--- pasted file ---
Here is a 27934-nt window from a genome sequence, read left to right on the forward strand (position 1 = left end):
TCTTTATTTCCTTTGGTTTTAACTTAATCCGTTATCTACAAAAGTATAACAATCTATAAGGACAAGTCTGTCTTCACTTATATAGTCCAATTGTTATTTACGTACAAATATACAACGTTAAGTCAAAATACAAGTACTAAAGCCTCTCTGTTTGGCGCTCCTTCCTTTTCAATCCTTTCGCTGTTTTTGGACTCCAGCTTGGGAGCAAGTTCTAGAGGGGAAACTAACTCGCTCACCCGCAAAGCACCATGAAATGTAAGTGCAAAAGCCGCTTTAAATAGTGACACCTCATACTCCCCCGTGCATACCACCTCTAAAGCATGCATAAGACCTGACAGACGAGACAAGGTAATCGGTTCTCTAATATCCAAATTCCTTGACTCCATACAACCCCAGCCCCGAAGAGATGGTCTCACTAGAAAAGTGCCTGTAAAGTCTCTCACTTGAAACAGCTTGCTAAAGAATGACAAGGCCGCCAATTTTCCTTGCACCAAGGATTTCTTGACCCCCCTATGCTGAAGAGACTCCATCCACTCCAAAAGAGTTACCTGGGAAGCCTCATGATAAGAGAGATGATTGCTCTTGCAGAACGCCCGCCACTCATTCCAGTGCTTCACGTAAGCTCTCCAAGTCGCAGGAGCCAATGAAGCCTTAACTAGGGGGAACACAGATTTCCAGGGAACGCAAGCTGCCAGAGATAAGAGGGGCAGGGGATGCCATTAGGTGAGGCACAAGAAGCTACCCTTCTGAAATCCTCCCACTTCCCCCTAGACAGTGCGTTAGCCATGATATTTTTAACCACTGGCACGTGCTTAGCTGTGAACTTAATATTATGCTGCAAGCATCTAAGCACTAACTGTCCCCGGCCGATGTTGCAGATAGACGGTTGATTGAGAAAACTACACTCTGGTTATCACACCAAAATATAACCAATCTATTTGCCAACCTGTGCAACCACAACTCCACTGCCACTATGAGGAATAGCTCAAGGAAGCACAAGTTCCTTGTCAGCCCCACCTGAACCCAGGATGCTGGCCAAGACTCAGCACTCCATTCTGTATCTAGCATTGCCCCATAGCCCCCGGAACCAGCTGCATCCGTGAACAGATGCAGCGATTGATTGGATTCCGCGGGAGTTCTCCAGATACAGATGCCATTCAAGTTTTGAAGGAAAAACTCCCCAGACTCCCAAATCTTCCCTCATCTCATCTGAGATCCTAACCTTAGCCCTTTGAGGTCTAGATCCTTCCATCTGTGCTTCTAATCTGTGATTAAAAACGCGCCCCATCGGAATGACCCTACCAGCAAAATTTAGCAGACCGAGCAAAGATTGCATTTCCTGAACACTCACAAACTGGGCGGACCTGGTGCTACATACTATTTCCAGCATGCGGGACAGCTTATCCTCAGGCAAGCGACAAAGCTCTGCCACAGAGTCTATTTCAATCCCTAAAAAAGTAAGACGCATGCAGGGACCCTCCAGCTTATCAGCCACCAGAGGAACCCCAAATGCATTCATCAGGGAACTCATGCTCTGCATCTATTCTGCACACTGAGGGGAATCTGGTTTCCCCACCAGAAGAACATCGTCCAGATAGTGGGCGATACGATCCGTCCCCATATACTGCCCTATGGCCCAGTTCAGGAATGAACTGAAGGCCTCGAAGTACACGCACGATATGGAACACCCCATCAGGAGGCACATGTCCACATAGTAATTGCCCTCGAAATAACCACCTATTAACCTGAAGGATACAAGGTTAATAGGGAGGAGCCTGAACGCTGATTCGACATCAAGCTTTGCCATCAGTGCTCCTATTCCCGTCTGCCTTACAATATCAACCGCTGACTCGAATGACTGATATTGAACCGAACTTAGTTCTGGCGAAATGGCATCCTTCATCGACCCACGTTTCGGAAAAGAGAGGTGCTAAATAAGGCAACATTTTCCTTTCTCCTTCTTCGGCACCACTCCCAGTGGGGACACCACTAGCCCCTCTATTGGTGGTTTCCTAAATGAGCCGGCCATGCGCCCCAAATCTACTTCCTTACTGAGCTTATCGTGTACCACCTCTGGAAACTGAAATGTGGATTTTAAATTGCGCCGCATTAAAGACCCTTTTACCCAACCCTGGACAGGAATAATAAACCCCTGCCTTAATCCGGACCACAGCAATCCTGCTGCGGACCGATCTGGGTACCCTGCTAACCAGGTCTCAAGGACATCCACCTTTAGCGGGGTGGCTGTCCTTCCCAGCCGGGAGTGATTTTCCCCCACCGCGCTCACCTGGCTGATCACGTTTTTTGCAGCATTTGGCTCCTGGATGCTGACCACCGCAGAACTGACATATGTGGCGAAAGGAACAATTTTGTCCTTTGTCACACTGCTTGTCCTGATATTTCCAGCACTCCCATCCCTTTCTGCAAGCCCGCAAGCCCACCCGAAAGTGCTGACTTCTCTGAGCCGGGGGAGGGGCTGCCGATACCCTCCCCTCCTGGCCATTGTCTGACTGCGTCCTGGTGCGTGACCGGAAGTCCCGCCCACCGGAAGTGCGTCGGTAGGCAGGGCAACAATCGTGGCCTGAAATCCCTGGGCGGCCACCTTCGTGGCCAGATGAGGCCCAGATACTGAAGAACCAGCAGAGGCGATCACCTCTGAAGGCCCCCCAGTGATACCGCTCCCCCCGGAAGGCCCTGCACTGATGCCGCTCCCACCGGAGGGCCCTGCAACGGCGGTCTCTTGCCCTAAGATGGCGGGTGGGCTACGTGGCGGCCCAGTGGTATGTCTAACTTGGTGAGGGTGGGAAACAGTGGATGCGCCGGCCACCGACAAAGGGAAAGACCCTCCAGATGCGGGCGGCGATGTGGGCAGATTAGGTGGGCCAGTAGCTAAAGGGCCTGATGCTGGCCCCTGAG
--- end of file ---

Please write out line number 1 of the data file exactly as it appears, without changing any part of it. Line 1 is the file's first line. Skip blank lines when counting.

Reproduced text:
Here is a 27934-nt window from a genome sequence, read left to right on the forward strand (position 1 = left end):